Biologists question the idea that there are female and male eggplant fruits. Yet it’s proven that those with more seeds are more bitter. And there seems to be an obvious way to tell which has more seeds. So maybe we need to tap some cooking biologists.
To figure out which is which – look at their bottoms. A male has a roundish blossom mark on the end. The female one’s elongated. Sometimes they are hard to tell apart; but the female is generally the larger fruit.
Two ways to approach this – forget the biology (the plants self-pollinate, making the fruit neither sex – that’s where the science comes from) and pretend there are male and female eggplants. Or, just choose smaller eggplants (or white ones) that have fewer and smaller seeds – and are therefore less bitter. Who cares what sex they are?
Slice and bake slowly
Friend and Italian cook Jim Furci of Boynton Beach makes eggplant Parmigiana frequently, and learned that slow baking takes out the bitterness without salting the eggplant to extract liquids.
He slices them, and puts them on an oiled baking tray, sprinkles with a little salt, and puts them in a 170 degree oven for 2 or more hours. He flips the eggplant slices, and rotates the trays around in his oven during the process several times. Then proceeds to fry them for the recipe, layering them with sauce and cheese.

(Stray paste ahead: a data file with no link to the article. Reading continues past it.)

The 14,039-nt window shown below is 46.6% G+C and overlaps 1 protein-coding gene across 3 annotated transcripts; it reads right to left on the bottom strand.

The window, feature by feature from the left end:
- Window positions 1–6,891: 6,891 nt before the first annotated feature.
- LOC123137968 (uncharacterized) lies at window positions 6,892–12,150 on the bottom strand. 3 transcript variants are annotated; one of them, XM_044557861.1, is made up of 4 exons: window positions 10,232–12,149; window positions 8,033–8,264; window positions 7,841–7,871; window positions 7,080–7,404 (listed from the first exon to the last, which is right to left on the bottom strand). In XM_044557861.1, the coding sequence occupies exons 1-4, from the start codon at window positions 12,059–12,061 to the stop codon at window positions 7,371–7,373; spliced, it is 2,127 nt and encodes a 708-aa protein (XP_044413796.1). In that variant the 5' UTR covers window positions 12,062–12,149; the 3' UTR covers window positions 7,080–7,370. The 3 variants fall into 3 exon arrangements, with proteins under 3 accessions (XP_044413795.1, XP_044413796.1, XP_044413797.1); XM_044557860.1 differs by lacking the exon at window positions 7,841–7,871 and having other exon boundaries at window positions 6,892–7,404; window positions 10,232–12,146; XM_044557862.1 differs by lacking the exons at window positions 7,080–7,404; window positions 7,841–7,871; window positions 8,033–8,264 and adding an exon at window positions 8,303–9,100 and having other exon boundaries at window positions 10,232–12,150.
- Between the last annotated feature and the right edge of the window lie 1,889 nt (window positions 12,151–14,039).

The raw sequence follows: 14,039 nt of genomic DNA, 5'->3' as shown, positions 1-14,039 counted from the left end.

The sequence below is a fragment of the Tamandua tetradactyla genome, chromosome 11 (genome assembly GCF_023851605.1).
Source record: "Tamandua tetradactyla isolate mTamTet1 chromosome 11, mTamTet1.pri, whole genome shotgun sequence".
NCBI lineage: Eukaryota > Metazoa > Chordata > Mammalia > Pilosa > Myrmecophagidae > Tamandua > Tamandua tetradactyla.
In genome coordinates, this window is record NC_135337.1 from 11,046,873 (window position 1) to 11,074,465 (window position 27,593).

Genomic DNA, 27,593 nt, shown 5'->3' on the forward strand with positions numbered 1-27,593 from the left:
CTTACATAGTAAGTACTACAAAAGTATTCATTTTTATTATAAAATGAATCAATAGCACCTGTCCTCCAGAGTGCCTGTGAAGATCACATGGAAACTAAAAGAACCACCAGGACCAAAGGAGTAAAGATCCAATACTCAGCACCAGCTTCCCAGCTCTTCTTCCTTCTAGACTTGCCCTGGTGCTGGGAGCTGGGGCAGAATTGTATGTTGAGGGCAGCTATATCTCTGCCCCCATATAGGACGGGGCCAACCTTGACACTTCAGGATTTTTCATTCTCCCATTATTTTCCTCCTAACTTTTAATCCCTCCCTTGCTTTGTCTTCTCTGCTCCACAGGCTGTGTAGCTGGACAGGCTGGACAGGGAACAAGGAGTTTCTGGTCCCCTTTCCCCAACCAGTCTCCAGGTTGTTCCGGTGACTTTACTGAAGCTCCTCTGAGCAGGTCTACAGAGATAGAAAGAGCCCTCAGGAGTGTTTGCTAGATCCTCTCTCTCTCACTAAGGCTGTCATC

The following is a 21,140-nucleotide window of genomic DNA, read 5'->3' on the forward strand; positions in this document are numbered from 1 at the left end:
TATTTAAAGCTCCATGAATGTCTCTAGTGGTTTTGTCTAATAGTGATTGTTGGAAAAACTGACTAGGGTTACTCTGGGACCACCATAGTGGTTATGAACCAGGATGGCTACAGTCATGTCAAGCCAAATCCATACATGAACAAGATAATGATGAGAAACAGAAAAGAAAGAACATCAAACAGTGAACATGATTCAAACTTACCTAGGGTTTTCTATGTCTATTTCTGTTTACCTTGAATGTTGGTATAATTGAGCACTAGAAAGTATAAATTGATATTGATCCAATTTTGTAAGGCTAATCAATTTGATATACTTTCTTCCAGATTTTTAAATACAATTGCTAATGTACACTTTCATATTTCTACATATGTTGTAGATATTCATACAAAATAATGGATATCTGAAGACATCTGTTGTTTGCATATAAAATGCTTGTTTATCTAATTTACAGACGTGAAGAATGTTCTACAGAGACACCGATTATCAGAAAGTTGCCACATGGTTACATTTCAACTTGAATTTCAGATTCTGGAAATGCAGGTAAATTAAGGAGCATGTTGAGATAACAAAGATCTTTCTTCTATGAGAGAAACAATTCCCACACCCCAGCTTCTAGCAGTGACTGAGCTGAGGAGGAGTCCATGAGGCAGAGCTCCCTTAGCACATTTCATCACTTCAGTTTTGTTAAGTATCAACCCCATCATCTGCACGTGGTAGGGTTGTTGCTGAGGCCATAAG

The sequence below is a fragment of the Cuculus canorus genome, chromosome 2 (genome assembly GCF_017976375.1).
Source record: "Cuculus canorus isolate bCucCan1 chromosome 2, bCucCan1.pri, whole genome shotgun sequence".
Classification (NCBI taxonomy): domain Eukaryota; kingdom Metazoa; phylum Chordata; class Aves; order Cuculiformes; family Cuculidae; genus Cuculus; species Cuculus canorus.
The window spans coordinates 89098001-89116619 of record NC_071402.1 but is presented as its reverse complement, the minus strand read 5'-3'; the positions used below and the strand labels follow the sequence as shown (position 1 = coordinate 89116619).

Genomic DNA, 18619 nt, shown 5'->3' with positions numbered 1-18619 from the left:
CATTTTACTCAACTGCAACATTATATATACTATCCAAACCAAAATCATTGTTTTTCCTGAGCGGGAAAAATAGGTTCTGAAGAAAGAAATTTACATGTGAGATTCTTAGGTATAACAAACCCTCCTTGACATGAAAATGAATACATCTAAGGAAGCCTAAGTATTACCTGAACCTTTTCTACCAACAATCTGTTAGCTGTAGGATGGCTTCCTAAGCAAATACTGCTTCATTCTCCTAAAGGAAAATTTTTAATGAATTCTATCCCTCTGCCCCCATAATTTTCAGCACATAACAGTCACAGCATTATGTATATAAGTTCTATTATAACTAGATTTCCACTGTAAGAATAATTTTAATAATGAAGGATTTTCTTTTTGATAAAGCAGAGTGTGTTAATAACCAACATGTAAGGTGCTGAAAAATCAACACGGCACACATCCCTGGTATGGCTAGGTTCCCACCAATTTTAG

I take it even further – and eschew frying all together. I brush the eggplant with a little oil, sprinkle with salt and bake the eggplant slices till done in a hotter oven – 375 degrees – turning once. I then layer with sauce and cheese, as Furci does.
You can make the dish as individual eggplant parms – stacking three or four slices with cheese in between and pouring sauce over them in a baking dish. Bake as usual. Serve one or two stacks per plate. It’s nicer looking, I think – but doesn’t result in the saucy dish that Furci likes for dipping his bread in.
Either method will freeze well before or after baking.